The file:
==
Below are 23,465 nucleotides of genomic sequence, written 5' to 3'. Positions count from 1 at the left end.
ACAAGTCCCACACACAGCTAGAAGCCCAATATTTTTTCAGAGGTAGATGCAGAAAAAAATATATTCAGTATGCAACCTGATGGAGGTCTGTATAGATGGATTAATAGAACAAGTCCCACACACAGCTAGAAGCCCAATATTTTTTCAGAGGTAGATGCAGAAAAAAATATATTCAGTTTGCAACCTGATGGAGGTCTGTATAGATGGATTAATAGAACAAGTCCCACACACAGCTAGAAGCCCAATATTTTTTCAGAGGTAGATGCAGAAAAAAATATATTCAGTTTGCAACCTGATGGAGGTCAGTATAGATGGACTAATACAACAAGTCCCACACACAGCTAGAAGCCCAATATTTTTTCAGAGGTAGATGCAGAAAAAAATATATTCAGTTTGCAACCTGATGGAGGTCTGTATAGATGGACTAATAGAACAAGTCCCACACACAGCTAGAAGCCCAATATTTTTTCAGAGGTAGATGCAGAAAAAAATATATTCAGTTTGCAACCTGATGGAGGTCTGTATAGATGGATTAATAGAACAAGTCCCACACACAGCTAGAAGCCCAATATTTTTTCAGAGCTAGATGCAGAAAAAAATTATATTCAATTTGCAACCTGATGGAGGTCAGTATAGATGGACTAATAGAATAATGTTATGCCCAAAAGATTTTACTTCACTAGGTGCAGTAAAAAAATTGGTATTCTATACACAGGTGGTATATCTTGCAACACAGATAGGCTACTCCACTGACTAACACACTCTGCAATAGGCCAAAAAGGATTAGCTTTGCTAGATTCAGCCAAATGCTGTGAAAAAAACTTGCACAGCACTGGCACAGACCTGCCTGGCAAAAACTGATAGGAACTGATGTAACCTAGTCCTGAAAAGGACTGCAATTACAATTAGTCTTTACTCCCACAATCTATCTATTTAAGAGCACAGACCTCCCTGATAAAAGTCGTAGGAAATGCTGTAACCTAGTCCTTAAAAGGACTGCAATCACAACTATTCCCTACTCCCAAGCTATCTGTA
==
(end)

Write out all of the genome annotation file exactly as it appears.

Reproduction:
Below are 23,465 nucleotides of genomic sequence, written 5' to 3'. Positions count from 1 at the left end.
ACAAGTCCCACACACAGCTAGAAGCCCAATATTTTTTCAGAGGTAGATGCAGAAAAAAATATATTCAGTATGCAACCTGATGGAGGTCTGTATAGATGGATTAATAGAACAAGTCCCACACACAGCTAGAAGCCCAATATTTTTTCAGAGGTAGATGCAGAAAAAAATATATTCAGTTTGCAACCTGATGGAGGTCTGTATAGATGGATTAATAGAACAAGTCCCACACACAGCTAGAAGCCCAATATTTTTTCAGAGGTAGATGCAGAAAAAAATATATTCAGTTTGCAACCTGATGGAGGTCAGTATAGATGGACTAATACAACAAGTCCCACACACAGCTAGAAGCCCAATATTTTTTCAGAGGTAGATGCAGAAAAAAATATATTCAGTTTGCAACCTGATGGAGGTCTGTATAGATGGACTAATAGAACAAGTCCCACACACAGCTAGAAGCCCAATATTTTTTCAGAGGTAGATGCAGAAAAAAATATATTCAGTTTGCAACCTGATGGAGGTCTGTATAGATGGATTAATAGAACAAGTCCCACACACAGCTAGAAGCCCAATATTTTTTCAGAGCTAGATGCAGAAAAAAATTATATTCAATTTGCAACCTGATGGAGGTCAGTATAGATGGACTAATAGAATAATGTTATGCCCAAAAGATTTTACTTCACTAGGTGCAGTAAAAAAATTGGTATTCTATACACAGGTGGTATATCTTGCAACACAGATAGGCTACTCCACTGACTAACACACTCTGCAATAGGCCAAAAAGGATTAGCTTTGCTAGATTCAGCCAAATGCTGTGAAAAAAACTTGCACAGCACTGGCACAGACCTGCCTGGCAAAAACTGATAGGAACTGATGTAACCTAGTCCTGAAAAGGACTGCAATTACAATTAGTCTTTACTCCCACAATCTATCTATTTAAGAGCACAGACCTCCCTGATAAAAGTCGTAGGAAATGCTGTAACCTAGTCCTTAAAAGGACTGCAATCACAACTATTCCCTACTCCCAAGCTATCTGTA